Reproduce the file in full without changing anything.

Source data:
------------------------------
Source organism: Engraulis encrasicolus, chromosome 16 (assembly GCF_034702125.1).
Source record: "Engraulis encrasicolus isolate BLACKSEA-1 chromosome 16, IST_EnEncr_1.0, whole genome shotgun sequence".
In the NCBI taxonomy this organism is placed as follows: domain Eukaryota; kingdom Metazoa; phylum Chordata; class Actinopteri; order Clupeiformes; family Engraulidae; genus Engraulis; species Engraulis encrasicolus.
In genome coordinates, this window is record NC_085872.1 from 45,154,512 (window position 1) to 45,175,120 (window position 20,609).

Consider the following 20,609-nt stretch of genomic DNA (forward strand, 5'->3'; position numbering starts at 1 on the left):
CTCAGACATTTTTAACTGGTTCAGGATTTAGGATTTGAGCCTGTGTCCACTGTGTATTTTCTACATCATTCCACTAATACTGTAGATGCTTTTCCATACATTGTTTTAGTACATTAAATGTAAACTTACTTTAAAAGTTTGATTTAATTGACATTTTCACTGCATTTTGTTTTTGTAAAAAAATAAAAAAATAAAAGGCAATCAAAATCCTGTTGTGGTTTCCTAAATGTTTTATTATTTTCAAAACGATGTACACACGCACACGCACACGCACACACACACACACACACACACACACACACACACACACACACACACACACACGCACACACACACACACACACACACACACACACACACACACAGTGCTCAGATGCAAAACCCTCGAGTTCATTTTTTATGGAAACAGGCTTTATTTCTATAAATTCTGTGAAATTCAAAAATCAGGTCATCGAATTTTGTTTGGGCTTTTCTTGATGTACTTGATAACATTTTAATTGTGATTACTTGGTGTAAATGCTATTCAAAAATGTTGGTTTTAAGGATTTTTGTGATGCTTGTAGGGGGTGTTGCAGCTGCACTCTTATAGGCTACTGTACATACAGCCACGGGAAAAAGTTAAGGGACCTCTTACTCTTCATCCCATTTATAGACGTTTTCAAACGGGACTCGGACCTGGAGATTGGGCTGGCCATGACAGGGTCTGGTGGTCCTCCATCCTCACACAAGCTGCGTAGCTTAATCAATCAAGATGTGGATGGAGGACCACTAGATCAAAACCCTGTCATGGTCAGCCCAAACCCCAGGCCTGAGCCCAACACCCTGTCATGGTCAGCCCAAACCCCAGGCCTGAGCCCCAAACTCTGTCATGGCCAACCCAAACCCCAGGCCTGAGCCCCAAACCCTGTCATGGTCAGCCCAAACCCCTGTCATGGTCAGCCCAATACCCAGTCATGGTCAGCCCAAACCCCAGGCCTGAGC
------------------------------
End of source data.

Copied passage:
Source organism: Engraulis encrasicolus, chromosome 16 (assembly GCF_034702125.1).
Source record: "Engraulis encrasicolus isolate BLACKSEA-1 chromosome 16, IST_EnEncr_1.0, whole genome shotgun sequence".
In the NCBI taxonomy this organism is placed as follows: domain Eukaryota; kingdom Metazoa; phylum Chordata; class Actinopteri; order Clupeiformes; family Engraulidae; genus Engraulis; species Engraulis encrasicolus.
In genome coordinates, this window is record NC_085872.1 from 45,154,512 (window position 1) to 45,175,120 (window position 20,609).

Consider the following 20,609-nt stretch of genomic DNA (forward strand, 5'->3'; position numbering starts at 1 on the left):
CTCAGACATTTTTAACTGGTTCAGGATTTAGGATTTGAGCCTGTGTCCACTGTGTATTTTCTACATCATTCCACTAATACTGTAGATGCTTTTCCATACATTGTTTTAGTACATTAAATGTAAACTTACTTTAAAAGTTTGATTTAATTGACATTTTCACTGCATTTTGTTTTTGTAAAAAAATAAAAAAATAAAAGGCAATCAAAATCCTGTTGTGGTTTCCTAAATGTTTTATTATTTTCAAAACGATGTACACACGCACACGCACACGCACACACACACACACACACACACACACACACACACACACACACACACACACACGCACACACACACACACACACACACACACACACACACACACAGTGCTCAGATGCAAAACCCTCGAGTTCATTTTTTATGGAAACAGGCTTTATTTCTATAAATTCTGTGAAATTCAAAAATCAGGTCATCGAATTTTGTTTGGGCTTTTCTTGATGTACTTGATAACATTTTAATTGTGATTACTTGGTGTAAATGCTATTCAAAAATGTTGGTTTTAAGGATTTTTGTGATGCTTGTAGGGGGTGTTGCAGCTGCACTCTTATAGGCTACTGTACATACAGCCACGGGAAAAAGTTAAGGGACCTCTTACTCTTCATCCCATTTATAGACGTTTTCAAACGGGACTCGGACCTGGAGATTGGGCTGGCCATGACAGGGTCTGGTGGTCCTCCATCCTCACACAAGCTGCGTAGCTTAATCAATCAAGATGTGGATGGAGGACCACTAGATCAAAACCCTGTCATGGTCAGCCCAAACCCCAGGCCTGAGCCCAACACCCTGTCATGGTCAGCCCAAACCCCAGGCCTGAGCCCCAAACTCTGTCATGGCCAACCCAAACCCCAGGCCTGAGCCCCAAACCCTGTCATGGTCAGCCCAAACCCCTGTCATGGTCAGCCCAATACCCAGTCATGGTCAGCCCAAACCCCAGGCCTGAGC